New Northern Winds for Central America

Strengthening trade between the US and the region, fighting corruption in the Northern Triangle and reducing illegal migration flows, are some of the axes on which Joe Biden, the US president who has been sworn in, is expected to focus.

Wednesday, January 20, 2021

Biden, representative of the Democratic Party and winner of the last US elections, whose results were close, arrives at the White House to replace Donald Trump.

The new US president assumed power on the morning of January 20, in a context of falling economic activity, high levels of unemployment, a health crisis caused by the spread of covid-19 and social divisions within the country due to the results of the last election, in which Trump was defeated.

Although Biden will spend much of his time on domestic issues, his administration will also have to take positions on issues that are transcendental for Central America.

Nuria Marin, analyst and political scientist, told Elfinancierocr.com that "... Biden's voting record on trade agreements leaves doubts: The Democrat also supported the agreement with Mexico and Canada (Nafta), but not the one with Central America and the Dominican Republic (DR-CAFTA)."

For Steve Liston, director of the Council of the Americas, due to the fact that President Biden values "... the importance that Latin America has for the U.S. in political and economic terms", it is expected that the trade agreements signed with the countries of the region, including DR-CAFTA, will be taken advantage of, according to an article published by Prensalibre.com.

Prior to Biden's arrival at the White House, Juan Carlos Paredes, economic analyst, explained to Prensalibre.com that ".... The U.S. observes as a problem the cases of corruption that have spread to several sectors in recent years, in the sense that social and economic issues are not being addressed, nor the stable conditions of the country, which motivates people to migrate in an irregular manner."

Regarding the situation in Central America, Biden's Plan of Government explains that "...fundamental to becoming a secure, democratic and prosperous place is to ensure that the nations of Central America, especially El Salvador, Guatemala and Honduras, the Northern Triangle countries, are strong, secure and capable of providing opportunities for the future for their own people."

"As President, Biden will immediately remove the Trump Administration's draconian immigration policies and galvanize international action to address the poverty and insecurity that drive Northern Triangle migrants to the United States. Central American governments and societies have the primary responsibility to address the drivers of emigration in their own countries, but the depth of the necessary reforms requires sustained international assistance and cooperation," the document states. See the full document.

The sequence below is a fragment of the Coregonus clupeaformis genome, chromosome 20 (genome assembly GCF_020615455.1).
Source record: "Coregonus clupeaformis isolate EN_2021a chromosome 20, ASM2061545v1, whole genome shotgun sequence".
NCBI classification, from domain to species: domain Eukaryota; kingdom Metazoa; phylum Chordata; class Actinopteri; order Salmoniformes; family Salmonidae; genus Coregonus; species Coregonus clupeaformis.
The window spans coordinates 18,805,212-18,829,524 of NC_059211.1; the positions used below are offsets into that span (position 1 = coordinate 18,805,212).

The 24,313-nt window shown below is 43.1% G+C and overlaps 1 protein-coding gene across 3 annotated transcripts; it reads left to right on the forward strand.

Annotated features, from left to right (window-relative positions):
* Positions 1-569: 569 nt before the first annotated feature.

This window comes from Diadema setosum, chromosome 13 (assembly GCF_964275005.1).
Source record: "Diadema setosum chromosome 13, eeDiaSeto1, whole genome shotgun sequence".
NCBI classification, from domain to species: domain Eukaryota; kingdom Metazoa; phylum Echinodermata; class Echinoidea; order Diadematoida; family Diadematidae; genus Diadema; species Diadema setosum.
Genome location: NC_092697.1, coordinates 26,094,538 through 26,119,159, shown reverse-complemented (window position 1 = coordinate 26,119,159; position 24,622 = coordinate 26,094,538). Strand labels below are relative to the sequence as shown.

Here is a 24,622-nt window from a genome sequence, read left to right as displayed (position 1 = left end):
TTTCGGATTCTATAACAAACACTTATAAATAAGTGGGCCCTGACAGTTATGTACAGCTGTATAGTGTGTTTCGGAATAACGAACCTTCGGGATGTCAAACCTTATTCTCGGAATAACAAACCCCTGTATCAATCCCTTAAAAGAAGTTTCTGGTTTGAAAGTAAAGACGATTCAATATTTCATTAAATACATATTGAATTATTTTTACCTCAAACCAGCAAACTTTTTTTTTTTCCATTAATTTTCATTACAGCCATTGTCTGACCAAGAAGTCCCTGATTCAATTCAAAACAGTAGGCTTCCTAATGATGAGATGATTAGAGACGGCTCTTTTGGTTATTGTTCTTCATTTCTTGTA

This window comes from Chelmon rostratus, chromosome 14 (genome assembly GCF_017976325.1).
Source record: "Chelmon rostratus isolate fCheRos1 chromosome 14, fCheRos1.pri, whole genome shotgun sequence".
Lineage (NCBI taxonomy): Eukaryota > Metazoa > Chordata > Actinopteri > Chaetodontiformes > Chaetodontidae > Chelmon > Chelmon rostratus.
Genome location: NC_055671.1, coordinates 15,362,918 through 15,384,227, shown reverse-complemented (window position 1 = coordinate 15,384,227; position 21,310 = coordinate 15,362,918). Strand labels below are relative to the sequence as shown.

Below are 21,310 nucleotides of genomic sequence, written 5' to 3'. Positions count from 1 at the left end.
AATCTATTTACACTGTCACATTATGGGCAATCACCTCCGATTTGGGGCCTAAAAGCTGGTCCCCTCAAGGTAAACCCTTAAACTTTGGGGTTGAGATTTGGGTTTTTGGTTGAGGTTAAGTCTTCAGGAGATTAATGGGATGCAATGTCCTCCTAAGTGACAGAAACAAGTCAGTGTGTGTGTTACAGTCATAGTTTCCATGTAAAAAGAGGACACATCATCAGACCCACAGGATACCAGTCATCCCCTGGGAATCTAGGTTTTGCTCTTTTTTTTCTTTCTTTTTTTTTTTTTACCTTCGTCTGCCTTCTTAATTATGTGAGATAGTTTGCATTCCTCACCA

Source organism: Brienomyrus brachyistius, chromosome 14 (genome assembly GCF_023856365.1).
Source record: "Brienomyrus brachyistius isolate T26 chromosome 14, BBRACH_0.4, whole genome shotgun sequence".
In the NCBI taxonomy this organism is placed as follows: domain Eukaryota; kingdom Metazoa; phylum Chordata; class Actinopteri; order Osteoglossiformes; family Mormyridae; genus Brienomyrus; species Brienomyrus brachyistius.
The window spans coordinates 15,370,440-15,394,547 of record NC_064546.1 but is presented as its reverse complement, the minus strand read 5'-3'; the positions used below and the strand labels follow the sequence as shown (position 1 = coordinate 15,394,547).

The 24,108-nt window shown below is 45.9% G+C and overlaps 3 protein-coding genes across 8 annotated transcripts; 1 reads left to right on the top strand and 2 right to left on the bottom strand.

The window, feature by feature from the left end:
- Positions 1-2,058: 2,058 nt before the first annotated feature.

See Elfinancierocr.com article "Biden arrives at the White House: this will be the direction of his administration in key areas for Costa Rica" and Prensalibre.com "Biden supports agreements with Latin America to boost economic recovery after pandemic".



More on this topic

Geopolitics and the Future of Central America

November 2020

The next U.S. president is not yet known, but in the region it is expected that in an eventual new Trump administration, the focus will be on the recovery of the U.S. economy, while an eventual Biden administration would focus on countering corruption and illegal migration.

Two days after Election Day took place, the United States is experiencing an atmosphere of tension and uncertainty, since because the results are closed, neither candidate can yet be declared the winner.

Uncertainty Increases over Relationship with the U.S.

July 2019

Guatemalan exporters report that President Trump's warning about export tariffs and taxes on remittances and transfers is raising doubts among U.S. buyers.

Uncertainty prevails among most Guatemalan businessmen after President Trump reacted to the provisional protection established by the Guatemalan Constitutional Court, which limits the functions of the Executive Branch to negotiate or sign any foreign policy agreement.

NAFTA Review and Immigration Crisis

July 2019

In the NAFTA review carried out by the Central American and U.S. authorities, it is ruled out that the U.S. government will apply trade sanctions in retaliation for the deepening of the migration problem.

After the Trump administration pressured Mexico with the threat of increased tariffs on Mexican imports, the region has generated expectations for the planned review of the NAFTA with Central America.

Biden-Central America: Only a Social Gathering

March 2009

The US Vice President promised to listen to the problems of Central America, but nothing more

Inaugurating a new era in US relations with the region, Vice President Joseph Biden showed the willingness of the new US administration to listen to Central American governments, but he made it clear that the priority is to restore the economy of the country to the north, insisting that this is the best way to help the economy of these countries.

 close (x)

Receive more news about Economics

Suscribe FOR FREE to CentralAmericaDATA EXPRESS.
The most important news of Central America, every day.

Type in your e-mail address:

* Al suscribirse, estará aceptando los terminos y condiciones


Costa Rica ECO-Residential Development & Business

Real Estate Development & Adventure Park Jacó, Costa Rica. Multiple Investment Opportunities Available.
The Ocean Ranch eco-residential development is located...

Stock Indexes

(Apr 6)
Dow Jones
-5.60%
S&P 500
-5.10%
Nasdaq
-5.64%

Commodities

(Dec 9)
Brent Crude Oil
76.01
Coffee "C"
244.20
Gold
1,785
Silver
22.285